Employers and employees who would like to review current employment contracts or discuss a new contract can contact the lawyers in our Litigation Group for assistance.

* * This article is intended only to inform or educate. It is not legal advice.  Be sure to contact a lawyer to obtain legal advice on any specific matter.


Author: Michael Letourneau is a Lawyer at Sorbara, Schumacher, McCann LLP, one of the largest and most respected regional law firms in Ontario. Michael may be reached at (519) 741-8010 or <>.   

Print This Article

Labour and Employment – Seth Jutzi

The Holiday Season may now have come and gone for another year, but did you make sure to track your overtime? Many employees likely did.

While holidays traditionally are a time for celebration and gathering with family and friends, increasingly they are becoming a time to catch up on work. The advent of mobile technology has transformed the world, and along with it the way we engage in work. Now, travelling to Aunt Tricia’s house in Hamilton or riding the chair lift at the ski hill are opportunities to check your smartphone or remotely log into your workplace desktop to catch up on email messages and the latest draft of an important document.

While mobile technology has allowed employers to increase workplace productivity, it has also kicked open the door to lawsuits brought by employees for unpaid overtime. Whether performed in the traditional workplace setting or on a smartphone outside regular office hours, employers have to keep in mind that these are workplace duties being performed for which employees can demand compensation.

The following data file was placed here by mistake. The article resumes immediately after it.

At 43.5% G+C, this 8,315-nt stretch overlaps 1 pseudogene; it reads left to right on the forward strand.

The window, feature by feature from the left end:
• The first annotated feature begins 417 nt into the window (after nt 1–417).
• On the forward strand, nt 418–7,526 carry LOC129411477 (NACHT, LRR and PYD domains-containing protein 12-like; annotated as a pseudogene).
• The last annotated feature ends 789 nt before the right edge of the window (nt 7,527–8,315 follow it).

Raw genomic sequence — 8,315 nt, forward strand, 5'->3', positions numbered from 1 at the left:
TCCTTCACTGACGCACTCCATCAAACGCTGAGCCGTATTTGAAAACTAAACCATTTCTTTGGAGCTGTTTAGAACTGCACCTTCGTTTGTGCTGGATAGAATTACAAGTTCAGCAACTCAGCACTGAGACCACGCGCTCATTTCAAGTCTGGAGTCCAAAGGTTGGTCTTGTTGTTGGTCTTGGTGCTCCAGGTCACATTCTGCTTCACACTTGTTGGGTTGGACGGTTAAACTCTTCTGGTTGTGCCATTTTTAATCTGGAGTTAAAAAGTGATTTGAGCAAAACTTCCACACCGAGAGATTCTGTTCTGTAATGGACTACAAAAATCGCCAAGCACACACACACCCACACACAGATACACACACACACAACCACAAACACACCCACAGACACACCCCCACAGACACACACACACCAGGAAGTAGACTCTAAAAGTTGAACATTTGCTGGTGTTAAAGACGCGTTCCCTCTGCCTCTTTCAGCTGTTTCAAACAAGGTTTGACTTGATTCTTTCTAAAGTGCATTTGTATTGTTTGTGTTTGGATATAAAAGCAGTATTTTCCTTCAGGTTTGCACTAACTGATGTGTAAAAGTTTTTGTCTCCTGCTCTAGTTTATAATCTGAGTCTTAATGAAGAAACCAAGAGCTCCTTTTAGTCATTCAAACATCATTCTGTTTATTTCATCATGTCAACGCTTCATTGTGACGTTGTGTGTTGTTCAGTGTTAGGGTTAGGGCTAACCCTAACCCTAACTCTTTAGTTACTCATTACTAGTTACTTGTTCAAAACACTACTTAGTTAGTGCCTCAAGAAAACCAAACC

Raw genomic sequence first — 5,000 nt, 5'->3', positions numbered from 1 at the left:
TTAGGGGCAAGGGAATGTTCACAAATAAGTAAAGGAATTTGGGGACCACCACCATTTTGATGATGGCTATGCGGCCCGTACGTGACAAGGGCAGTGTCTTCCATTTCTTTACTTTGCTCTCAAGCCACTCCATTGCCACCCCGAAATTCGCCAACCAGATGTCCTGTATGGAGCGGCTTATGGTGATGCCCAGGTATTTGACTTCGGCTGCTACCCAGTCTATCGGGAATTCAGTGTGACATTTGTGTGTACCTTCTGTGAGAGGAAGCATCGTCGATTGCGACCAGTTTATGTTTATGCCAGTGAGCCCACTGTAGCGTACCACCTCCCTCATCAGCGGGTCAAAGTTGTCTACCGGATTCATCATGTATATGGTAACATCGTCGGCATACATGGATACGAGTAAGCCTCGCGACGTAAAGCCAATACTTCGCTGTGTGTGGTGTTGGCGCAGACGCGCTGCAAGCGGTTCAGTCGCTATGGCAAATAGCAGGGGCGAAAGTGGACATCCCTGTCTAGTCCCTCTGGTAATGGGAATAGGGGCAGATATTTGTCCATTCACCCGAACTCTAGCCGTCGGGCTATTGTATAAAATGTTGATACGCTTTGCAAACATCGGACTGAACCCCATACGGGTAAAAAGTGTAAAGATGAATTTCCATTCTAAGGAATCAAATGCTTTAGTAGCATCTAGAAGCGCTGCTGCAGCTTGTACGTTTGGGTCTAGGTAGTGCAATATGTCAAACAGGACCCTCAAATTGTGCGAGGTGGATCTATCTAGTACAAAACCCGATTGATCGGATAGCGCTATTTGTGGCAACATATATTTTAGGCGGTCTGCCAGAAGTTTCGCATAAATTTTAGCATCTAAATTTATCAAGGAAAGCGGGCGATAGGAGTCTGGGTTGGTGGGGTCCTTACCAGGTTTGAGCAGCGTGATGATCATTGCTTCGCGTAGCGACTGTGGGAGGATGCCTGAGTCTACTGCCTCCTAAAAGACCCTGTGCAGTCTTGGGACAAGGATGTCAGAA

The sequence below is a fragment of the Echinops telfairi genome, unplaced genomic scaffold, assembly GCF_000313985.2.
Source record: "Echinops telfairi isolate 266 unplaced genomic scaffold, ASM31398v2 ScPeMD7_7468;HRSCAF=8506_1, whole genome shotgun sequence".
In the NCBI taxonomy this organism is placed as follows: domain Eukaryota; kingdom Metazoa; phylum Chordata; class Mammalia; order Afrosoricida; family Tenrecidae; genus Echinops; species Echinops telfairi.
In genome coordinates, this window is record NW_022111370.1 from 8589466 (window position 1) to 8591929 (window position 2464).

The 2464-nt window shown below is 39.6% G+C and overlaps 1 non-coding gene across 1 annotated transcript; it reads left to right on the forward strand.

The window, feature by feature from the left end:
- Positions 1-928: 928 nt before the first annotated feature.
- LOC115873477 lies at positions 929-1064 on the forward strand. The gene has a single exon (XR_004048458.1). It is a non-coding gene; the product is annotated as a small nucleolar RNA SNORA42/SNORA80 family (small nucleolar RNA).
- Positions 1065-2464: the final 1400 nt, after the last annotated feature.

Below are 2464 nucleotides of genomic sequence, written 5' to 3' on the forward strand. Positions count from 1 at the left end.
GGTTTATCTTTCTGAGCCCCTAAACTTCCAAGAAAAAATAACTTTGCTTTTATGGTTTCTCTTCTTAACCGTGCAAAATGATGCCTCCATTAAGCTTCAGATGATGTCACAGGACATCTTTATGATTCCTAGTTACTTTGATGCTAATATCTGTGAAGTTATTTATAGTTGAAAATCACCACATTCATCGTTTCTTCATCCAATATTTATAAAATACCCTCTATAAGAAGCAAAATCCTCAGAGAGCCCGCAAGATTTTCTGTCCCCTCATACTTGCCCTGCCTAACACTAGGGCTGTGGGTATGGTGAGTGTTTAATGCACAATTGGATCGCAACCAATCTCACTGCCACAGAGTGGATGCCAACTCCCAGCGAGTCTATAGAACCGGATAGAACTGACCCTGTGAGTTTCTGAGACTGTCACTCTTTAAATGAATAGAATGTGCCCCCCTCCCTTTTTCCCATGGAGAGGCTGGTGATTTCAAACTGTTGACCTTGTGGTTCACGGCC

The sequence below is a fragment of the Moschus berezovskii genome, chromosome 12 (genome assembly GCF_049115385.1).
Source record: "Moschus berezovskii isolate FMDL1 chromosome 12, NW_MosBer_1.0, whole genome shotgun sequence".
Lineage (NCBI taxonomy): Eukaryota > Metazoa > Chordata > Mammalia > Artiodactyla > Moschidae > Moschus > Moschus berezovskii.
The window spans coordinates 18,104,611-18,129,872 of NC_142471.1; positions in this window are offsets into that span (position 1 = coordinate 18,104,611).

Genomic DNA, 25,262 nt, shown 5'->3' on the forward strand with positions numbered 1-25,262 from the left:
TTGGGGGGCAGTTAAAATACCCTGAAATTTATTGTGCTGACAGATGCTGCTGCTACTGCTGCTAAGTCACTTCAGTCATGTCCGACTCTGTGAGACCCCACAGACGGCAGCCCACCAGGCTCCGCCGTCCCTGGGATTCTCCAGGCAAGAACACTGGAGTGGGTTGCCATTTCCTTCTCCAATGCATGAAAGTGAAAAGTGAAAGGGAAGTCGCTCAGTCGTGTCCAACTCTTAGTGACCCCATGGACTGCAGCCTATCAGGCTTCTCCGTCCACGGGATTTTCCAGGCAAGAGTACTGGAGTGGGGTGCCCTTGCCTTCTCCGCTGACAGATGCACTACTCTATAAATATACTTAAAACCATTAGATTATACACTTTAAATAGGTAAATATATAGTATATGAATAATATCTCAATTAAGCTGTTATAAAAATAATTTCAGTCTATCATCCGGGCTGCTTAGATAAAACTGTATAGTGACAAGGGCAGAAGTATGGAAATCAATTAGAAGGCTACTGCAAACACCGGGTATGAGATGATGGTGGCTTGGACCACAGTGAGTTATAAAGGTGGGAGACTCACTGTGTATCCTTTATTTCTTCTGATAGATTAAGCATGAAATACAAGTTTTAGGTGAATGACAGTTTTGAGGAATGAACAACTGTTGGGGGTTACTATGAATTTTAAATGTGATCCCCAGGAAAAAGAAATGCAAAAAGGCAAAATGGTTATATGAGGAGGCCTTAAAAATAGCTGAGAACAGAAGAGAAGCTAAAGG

In Ontario, overtime pay is governed by the Employment Standards Act, which states that employees shall receive overtime pay of at least one and one-half times the regular rate of pay for each hour worked in excess of 44 hours per week. The Act governs the vast majority of Ontario’s workforce, with a few exceptions for certain classes of workers like those in managerial roles or in certain professions like accounting and medicine.

Answering a few emails every evening and reviewing a set of documents on a Saturday morning can quickly push the average employee well beyond the 44-hour mark. All employers should be aware of this growing legal liability.

Several unpaid overtime cases are making their way through our legal systems. These cases include two high-profile class action lawsuits against the Canadian Imperial Bank of Commerce and the Bank of Nova Scotia. In the CIBC case, 3,000 employees are seeking $600 million in overtime pay, while in the case of Scotiabank, approximately 5,000 employees are claiming $350 million.

Employers who fail to address this issue run the risk of facing either civil litigation (i.e. a traditional lawsuit launched by the employee) or a complaint filed with the Ministry of Labour. If an employment standards officer finds that an employer owes wages to an employee, the officer may award the employee up to $10,000 in compensation.

Additionally, a corporation that is found to have contravened the Employment Standards Act can face a fine of up to $100,000 for a first offence. Fines for second and third offences can be as high as $250,000 and $500,000, respectively. In the case of an individual employer (i.e. a sole proprietorship), a contravention of the Act can lead to imprisonment for up to twelve months.

Employers should be mindful and ensure that there are clear and consistent policies regarding overtime and the use of mobile technology. Wherever such overtime is a likely component of an employee’s position, employers are well advised to address the issue directly in employment agreements.

* * This article is intended only to inform or educate. It is not legal advice.  Be sure to contact a lawyer to obtain legal advice on any specific matter.